Oh I think that this report fails to take in the importance of Shale gas and Shale oil to individual national economies and energy security, also in the case of non producer countries the affects importing oil has on their balance of payments. This is not, therefore, entirely a commercial enterprise, it has political overtones too. I don't think that countries which have good Shale prospects will allow this industry to fail
I think that goes without saying! Does one need to establish a 'task force' to make such obvious statements? In my own professional experience, allowing local representatives onsite has always been the case, and a matter of simple politeness, if nothing else, although obviously it can't be done on a 'free to come and go as you please' basis, when delicate or potentially hazardous operations are underway. And this is not limited to shale-gas, but just about any drilling operation. There should be somebody onsite, or maybe a designated 'local relations person' in the base office tasked with helping such visits, and who hopefully has met with local representatives even bofore operations have commenced.
But also, one has to differentiate between 'local representatives' and potential troublemakers, industrial spies from rival companies, or possible terrorists .
But naturally, during a frac job, for instance, if you're pumping 120 bbl per minute at 13,000 psi, anyone not essential to the job should not be allowed close to it. An oilfield wellsite is not a children's playground. Take the kids down a coalmine, sure, why not? But you don't take them to the mining-face when a new seam is being broken into. Pure common sense, and it doesn't need some 'task force chairman' with a pristine unscratched hardhat and a yellow jacket (and probably a second-class degree in Sociolagy from some dodgy university) to tell us that!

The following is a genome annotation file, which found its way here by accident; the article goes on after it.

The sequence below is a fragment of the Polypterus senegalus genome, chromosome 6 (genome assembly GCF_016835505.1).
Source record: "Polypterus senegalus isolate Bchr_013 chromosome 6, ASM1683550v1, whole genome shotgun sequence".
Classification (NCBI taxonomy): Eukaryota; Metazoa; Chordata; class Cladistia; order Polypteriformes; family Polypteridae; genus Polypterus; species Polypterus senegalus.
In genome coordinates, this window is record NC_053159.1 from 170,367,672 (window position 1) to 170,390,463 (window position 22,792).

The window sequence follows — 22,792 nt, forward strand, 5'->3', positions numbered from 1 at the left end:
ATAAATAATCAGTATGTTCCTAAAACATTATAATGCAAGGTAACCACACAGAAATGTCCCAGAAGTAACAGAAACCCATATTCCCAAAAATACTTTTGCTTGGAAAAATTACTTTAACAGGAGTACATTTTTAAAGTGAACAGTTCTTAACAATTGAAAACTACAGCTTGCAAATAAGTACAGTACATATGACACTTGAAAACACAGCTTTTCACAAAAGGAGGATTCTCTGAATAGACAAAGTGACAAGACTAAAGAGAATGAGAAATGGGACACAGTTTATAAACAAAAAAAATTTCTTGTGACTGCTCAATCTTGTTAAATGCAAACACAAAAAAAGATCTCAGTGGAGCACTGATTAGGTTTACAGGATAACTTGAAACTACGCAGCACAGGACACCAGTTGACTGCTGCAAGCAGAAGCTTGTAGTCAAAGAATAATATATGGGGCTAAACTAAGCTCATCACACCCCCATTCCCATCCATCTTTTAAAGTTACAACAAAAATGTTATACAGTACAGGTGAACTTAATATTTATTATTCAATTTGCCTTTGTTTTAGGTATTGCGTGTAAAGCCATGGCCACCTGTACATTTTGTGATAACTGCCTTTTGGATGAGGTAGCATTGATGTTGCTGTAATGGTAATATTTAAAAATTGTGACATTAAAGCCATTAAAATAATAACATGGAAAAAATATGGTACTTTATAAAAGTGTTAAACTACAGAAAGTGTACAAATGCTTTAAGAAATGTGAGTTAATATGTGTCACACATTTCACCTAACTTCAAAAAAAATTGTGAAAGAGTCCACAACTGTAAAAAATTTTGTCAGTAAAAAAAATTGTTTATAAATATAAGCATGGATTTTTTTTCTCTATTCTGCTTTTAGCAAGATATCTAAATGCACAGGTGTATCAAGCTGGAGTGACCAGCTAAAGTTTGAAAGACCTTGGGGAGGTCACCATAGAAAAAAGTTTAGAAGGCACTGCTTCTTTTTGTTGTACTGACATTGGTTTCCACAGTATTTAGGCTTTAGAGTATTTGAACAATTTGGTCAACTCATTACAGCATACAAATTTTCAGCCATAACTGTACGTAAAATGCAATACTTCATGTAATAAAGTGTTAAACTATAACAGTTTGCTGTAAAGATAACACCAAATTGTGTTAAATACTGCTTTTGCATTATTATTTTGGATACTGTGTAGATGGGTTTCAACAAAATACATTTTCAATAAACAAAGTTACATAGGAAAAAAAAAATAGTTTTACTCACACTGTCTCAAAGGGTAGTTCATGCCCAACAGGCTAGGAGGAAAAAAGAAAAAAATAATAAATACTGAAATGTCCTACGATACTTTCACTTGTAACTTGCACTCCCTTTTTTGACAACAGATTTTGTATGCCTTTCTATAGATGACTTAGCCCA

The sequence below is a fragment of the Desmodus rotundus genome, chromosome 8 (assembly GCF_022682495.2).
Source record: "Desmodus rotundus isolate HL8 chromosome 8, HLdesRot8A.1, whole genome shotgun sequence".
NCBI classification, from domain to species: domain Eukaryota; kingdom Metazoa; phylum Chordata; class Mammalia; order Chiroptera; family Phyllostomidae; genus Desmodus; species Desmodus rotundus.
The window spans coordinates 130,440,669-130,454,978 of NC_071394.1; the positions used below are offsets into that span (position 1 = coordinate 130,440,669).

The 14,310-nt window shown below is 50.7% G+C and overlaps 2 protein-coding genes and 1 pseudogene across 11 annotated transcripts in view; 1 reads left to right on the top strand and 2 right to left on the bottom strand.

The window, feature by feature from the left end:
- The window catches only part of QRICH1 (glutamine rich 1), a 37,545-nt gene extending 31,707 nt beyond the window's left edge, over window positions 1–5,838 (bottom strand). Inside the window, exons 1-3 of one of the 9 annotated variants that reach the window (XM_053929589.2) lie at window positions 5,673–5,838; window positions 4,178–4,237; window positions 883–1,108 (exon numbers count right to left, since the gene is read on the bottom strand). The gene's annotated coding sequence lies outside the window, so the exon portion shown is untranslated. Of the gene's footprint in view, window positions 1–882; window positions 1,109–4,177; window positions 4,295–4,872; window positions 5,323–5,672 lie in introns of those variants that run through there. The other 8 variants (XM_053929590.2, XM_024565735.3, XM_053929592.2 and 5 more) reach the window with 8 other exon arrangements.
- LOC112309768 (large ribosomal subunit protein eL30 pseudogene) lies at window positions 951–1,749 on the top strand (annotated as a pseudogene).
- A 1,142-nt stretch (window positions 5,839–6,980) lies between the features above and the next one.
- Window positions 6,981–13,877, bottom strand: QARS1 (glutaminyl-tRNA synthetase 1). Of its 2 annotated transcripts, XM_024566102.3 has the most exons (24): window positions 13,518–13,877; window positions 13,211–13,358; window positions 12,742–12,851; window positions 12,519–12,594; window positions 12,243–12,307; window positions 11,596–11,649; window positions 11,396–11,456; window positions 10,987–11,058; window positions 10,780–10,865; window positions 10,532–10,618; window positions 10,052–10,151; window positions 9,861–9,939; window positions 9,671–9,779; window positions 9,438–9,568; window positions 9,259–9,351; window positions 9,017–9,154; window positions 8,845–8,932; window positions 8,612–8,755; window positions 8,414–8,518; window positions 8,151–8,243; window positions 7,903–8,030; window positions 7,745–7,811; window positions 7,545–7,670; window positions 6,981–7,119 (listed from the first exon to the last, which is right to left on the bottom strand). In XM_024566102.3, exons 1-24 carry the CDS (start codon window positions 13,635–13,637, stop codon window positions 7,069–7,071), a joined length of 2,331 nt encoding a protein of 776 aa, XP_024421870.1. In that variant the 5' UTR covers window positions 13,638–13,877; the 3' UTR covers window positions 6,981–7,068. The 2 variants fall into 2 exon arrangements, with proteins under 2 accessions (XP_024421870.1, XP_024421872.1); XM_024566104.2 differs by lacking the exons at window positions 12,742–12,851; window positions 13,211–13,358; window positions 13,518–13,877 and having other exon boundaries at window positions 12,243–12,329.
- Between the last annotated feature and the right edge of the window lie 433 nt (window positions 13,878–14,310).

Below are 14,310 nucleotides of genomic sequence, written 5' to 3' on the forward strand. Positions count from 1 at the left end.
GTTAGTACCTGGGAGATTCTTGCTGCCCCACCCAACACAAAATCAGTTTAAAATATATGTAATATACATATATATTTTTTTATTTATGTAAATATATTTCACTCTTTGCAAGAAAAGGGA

I wonder how much CNN paid him for his 'fifteen minutes of fame'?
Value of sales and profit are two different things. If the total profit (= total value) will be 10% of the sales amount, that would already be great. This means, that share value one day may be 10 or 20 times higher than today, but I doubt it will ever be hundreds of times higher than it is now. However, I would ''love'' if you are right.
Ps. The SP will never get anywhere near that high because IGas will start paying out very nice dividends once a regular cash stream develops. But for most of us (well, certainly fo me) that is even better.
Don't forget IGas will likely obtain more acreage from the 14th license round so the calculations are theoretically underestimates.
Just continuing to play with the numbers, if IGas were to reach £300 per share in 30 years that would mean an average rise in SP of £10 a year. Very nice. However, I hasten to add this won't be happening tommorow.
The truth is something along the way will likely change (e.g. increased taxes or a major balls up by the company at some stage - remember Warren Buffet's quote, "I try to buy stock in businesses that are so wonderful that an idiot can run them. Because sooner or later, one will") to bring this figure down. Hell, I just need the shares to be a little over £8 to make me a millionaire and I haven't finished topping up yet.
Valuations of £276 & £340 / share would give IGas a market cap of approx £80bn - £100bn. Is this realistic ? I can see 20% recovery rates (10% would be still be v good) but can IGas really compare against BP' s market cap ? I'm a long time holder bought initially @128p and recently filled up @ 28p. Used to the pain by now but these numbers are truly off the scale. Anyone else have any ideas in this ?
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